Tuesday, May 17, 2011

On Virtual Realities

I inhabit a virtual reality, Second Life. All four words have contestible meaning.

Reality is already contestible. My "reality" in the physical universe is differently "real" from yours, as I see things differently from you. I can never look at the world through your eyes, and I construct what I see and do minute by minute.

So how can something be "virtually" real, as though there is an almost reality? We are already almost. We are almost grown up, we are almost happy, we are almost experienced, we are never complete.

Life is a contestible concept. "Second Life" assumes we have a first one, but that first life already has so many subdivisions: the life you wear at work, at home, on your best behavior, in your blog entries, in your nightly dreams, and in that part of your brain you can't access easily.

I have a passion for the virtual, nonetheless. Twenty years ago I was fascinated by the Holodeck and Data-- mechanical constructs that imitated a "real" environment, a "real" man. There was a pathos in both, which is why I guess I wrote and sold "Hollow Pursuits," which put Reginald Barclay, neurotic and imaginative, into the holodeck along with Data, whom he made a virtual muskateer. He made himself into a storybook hero. It was all virtual; he was played by Dwight Schultz, whom I don't know as a person at all. Fifty years ago I was fascinated by virtual language, and I've spent most of my life creating Teonaht, the imaginary tongue of a virtual nation. Perhaps more about that later. I joined the Conlang Listserv, spoke at the Language Creation Society conference in Berkeley, and discovered Hildegard's Lingua Ignota. She deserves a blog entry all on her own. I tend to valorize my passions by turning them into academic publications. Ten years ago, for instance, I published an essay in Camera Obscura about miniature cities made for movies (to incorporate my passion for dolls and miniatures into an academic venue). Perhaps even my fascination with the medieval is an extension of my passion for the virtual, in ways that I still can't quite understand. I'm trying to access it.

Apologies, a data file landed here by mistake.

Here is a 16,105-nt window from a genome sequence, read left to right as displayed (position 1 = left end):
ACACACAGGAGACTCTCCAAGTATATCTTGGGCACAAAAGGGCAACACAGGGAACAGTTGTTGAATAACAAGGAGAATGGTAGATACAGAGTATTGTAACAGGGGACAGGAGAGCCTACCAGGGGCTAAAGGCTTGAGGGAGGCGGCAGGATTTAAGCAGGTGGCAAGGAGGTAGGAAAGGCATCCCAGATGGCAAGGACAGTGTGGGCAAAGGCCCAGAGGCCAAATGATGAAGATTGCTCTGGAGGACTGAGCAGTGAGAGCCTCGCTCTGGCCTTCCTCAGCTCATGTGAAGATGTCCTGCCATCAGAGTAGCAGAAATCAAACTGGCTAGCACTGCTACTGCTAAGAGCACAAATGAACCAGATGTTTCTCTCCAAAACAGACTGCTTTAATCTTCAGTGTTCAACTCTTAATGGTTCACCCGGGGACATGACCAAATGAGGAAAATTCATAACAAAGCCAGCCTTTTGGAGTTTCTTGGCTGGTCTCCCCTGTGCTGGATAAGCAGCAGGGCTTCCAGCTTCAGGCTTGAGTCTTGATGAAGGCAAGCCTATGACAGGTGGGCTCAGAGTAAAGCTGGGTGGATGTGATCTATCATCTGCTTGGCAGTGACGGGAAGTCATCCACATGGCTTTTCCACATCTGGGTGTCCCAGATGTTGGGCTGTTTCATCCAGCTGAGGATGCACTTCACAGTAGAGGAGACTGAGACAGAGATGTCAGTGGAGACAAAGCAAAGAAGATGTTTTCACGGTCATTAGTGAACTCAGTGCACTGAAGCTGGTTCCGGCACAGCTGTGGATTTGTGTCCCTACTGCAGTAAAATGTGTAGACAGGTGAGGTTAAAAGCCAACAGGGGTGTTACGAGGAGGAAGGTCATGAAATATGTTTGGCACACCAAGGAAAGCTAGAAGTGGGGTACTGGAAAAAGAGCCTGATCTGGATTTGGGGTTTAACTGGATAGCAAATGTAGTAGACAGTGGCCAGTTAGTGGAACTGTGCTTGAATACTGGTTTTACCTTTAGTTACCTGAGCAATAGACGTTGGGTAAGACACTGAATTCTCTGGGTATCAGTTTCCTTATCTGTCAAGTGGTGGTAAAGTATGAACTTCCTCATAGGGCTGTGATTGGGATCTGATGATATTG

So here I am, as Hypatia the avatar in Second Life, and as Sally the conlanger and science fiction writer. I've put myself back in the holodeck and become addicted to it. In the meantime, I've framed that computer frame by learning how to make "machinima." Perhaps it accesses that part of my brain that I need to set free. See above. ;)

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